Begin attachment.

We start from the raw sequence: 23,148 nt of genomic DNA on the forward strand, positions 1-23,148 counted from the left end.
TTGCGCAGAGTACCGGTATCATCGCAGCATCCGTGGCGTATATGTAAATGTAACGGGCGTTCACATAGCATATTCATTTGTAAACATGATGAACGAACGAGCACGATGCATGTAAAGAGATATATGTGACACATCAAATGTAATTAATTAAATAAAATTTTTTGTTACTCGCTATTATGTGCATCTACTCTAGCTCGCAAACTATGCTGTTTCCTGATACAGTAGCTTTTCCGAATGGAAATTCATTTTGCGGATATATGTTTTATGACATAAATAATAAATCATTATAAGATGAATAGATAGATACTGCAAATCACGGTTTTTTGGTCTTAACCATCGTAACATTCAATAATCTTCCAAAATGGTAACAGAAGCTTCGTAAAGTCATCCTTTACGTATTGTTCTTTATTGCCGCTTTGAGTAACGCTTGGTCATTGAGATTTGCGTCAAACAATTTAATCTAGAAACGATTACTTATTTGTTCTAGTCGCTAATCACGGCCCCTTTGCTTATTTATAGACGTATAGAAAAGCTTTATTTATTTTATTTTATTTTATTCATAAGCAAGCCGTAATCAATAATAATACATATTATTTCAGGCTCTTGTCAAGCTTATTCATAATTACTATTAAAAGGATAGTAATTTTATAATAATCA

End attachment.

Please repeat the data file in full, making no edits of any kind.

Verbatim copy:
We start from the raw sequence: 23,148 nt of genomic DNA on the forward strand, positions 1-23,148 counted from the left end.
TTGCGCAGAGTACCGGTATCATCGCAGCATCCGTGGCGTATATGTAAATGTAACGGGCGTTCACATAGCATATTCATTTGTAAACATGATGAACGAACGAGCACGATGCATGTAAAGAGATATATGTGACACATCAAATGTAATTAATTAAATAAAATTTTTTGTTACTCGCTATTATGTGCATCTACTCTAGCTCGCAAACTATGCTGTTTCCTGATACAGTAGCTTTTCCGAATGGAAATTCATTTTGCGGATATATGTTTTATGACATAAATAATAAATCATTATAAGATGAATAGATAGATACTGCAAATCACGGTTTTTTGGTCTTAACCATCGTAACATTCAATAATCTTCCAAAATGGTAACAGAAGCTTCGTAAAGTCATCCTTTACGTATTGTTCTTTATTGCCGCTTTGAGTAACGCTTGGTCATTGAGATTTGCGTCAAACAATTTAATCTAGAAACGATTACTTATTTGTTCTAGTCGCTAATCACGGCCCCTTTGCTTATTTATAGACGTATAGAAAAGCTTTATTTATTTTATTTTATTTTATTCATAAGCAAGCCGTAATCAATAATAATACATATTATTTCAGGCTCTTGTCAAGCTTATTCATAATTACTATTAAAAGGATAGTAATTTTATAATAATCA